90 See Leveneur, op. cit. n. 57, 1198; Hauser and Huet-Weiller, op. cit. n. 89, 1314.

91 Alfandari, , “Droits alimentaires et droits successoraux”, in Mélanges R. Savatier (Paris, 1965), p. 5Google Scholar.

92 Article 1235, al.2; Req. 7 mars 1911, D. 1913, 1, 404. See further, Carbonnier, op. cit. n. 63, 387; Hauser, J. and Huet-Weiller, D., Traité de Droit Civil, La Famille (LGDJ, Paris, 2e éd., 1989), 13101311Google Scholar; A. Bénabent, droit civil (Litec, 8e éd.), 647; Demain la famille, n. 58 above, 2060.

93 Article 206. The duty is reciprocal: Article 207.

94 Article 206; C.A., Lyon, 25 janv. 1967, D. 1967, 443.

95 Domain la famille, n. 58 above, 2074.

96 The highest French court in civil and criminal matters.

97 Époux Giraud, civ. 2 janv. 1929, D. 1929-1-137, Trib. Seine, 25 nov. 1931, D. 1933, Som. 1, civ. le, 18 mars 1968, D. 1968, 623.

98 Civ. 2 janv. 1929, D.P. 1929, 1, 137, note Savatier.

99 ” Civ. le, 5 fév. 1991, Bull. civ. I, no. 43.

100 See, e.g., Carbonnier, op. oil. n. 63, 384, 390. Such an order of priority is applied in Germany: below, p. 160.

101 Cour Montpellier, 9 janv. 1952, D. 1952, Som. 25; Cour Paris, 20 mars, 1952, D. 1952, Som. 73.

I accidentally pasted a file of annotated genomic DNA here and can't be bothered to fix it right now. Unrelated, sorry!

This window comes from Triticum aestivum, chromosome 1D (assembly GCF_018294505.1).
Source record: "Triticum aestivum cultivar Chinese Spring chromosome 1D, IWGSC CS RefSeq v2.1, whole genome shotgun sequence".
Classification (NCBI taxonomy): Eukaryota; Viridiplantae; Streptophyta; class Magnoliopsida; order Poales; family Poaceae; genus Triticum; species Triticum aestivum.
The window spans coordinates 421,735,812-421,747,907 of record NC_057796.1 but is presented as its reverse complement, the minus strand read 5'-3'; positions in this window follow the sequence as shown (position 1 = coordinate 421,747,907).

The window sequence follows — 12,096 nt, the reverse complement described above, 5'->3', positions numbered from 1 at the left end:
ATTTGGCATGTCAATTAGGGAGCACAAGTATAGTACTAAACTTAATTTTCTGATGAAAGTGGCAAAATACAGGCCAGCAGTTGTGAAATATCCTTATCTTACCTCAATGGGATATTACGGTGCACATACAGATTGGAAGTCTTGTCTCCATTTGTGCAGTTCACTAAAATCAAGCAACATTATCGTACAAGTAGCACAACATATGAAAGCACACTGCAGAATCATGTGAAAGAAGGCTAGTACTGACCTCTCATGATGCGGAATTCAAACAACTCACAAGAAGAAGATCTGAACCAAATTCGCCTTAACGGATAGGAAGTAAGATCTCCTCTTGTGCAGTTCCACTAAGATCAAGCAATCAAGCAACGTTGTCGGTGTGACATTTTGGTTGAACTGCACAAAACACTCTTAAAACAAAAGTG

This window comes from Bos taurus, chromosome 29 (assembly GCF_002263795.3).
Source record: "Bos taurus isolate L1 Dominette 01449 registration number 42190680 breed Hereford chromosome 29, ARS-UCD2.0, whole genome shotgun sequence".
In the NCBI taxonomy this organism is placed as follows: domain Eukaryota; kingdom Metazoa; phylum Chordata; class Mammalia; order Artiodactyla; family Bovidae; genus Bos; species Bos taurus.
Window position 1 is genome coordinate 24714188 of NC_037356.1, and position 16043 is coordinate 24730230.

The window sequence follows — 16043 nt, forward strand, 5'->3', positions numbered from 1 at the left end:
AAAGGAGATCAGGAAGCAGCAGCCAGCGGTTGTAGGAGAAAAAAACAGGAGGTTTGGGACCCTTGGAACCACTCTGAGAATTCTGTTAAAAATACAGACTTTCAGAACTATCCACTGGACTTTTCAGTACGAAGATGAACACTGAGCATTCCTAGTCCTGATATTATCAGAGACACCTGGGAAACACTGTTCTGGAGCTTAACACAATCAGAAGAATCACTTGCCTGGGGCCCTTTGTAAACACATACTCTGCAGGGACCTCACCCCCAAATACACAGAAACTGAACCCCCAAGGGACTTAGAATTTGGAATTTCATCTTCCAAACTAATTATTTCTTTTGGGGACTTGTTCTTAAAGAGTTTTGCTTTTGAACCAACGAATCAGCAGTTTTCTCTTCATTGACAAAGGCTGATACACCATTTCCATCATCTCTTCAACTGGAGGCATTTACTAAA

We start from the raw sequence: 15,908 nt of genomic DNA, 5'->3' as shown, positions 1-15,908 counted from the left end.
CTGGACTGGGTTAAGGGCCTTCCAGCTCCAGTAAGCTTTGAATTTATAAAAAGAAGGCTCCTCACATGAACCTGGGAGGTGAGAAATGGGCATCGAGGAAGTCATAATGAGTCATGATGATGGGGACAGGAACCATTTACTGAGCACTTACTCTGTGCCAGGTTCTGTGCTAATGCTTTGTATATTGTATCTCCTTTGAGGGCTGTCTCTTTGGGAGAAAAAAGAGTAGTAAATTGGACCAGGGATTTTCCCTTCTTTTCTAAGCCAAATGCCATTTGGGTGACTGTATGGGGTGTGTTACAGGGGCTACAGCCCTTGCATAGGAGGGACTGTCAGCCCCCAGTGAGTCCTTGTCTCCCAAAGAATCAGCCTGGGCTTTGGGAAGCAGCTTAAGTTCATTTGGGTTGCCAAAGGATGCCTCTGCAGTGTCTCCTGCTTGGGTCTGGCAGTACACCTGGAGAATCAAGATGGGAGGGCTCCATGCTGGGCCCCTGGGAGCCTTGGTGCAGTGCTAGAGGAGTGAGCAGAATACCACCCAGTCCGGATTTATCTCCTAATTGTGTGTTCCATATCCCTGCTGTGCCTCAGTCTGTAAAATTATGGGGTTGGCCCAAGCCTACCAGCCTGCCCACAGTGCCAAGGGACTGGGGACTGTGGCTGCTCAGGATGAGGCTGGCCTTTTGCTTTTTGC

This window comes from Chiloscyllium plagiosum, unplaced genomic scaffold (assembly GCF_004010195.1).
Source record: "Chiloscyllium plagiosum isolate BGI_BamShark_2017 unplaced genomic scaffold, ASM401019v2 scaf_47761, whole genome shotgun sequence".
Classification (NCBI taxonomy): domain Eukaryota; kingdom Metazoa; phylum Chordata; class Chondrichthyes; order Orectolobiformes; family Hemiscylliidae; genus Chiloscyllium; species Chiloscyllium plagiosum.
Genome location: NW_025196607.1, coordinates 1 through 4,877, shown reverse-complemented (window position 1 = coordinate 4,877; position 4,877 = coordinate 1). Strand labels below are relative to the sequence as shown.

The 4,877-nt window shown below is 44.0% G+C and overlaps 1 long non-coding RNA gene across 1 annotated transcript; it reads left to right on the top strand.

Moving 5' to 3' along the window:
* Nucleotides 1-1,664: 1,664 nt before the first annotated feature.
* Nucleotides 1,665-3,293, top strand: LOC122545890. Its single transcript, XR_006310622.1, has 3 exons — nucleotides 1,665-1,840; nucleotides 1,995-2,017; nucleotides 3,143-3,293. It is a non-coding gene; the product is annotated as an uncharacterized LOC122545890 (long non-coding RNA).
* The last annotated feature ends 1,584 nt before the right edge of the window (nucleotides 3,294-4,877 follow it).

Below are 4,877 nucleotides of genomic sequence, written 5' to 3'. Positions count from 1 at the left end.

102 Civ. 27 nov. 1935, D. 1936, 1-25, note A. Rouast, civ 2e, 12 juil. 1971, D. 1971, 689, Obligation de parents divorcés.

103 On the authority of Civ. 1e, 29 mai 1974, D. 1975, 481, note Magnin. See Carbonnier, op. cit. n. 63, 384, 390; Leveneur, op. cit. n. 57, 1223; Malaurie, op. cit. n. 58, pp. 454-455; Demain la famille, op. cit. n. 58, p. 365. For a contrary view, see François Boulanger, Droit Civil de la Famille, tôme I, Aspects Comparatifs et Internationaux (3e éd., Economica, Paris, 1997), pp. 304-305 (recovery is not possible because there exists neither agency nor subrogation within the meaning of article 1251).

104 Civ. 28 fév. 1938, D.H. 1938, 241; Civ. 17 déc. 1946, D. 1947, 93; Civ. 4 juil. 1983, Bullet. Cass. 1983, 5; no. 390, Trib. 15e arrond. Paris, 26 oct. 1934, D.H. 1934, 614.

105 Cour Aix-en-Provence, 2 mai 1970, D. 1971, Som. 109—grandparents not liable for costs of education.

106 Articles 211 and 210 respectively.

107 Article 208.

108 Civ. 1e, 19 juin 1979, J.C.P. 1979, éd. GIV, p. 285.

109 Cass. Req. 7 juil. 1863.

110 Cass. Req. 23 fév. 1898, D.P. 1898, I, 303, rapp. Denis.

111 Civ. 2e, 17 déc. 1965, Bull. civ. II, no. 1054, D. 1966, 465 note Savatier.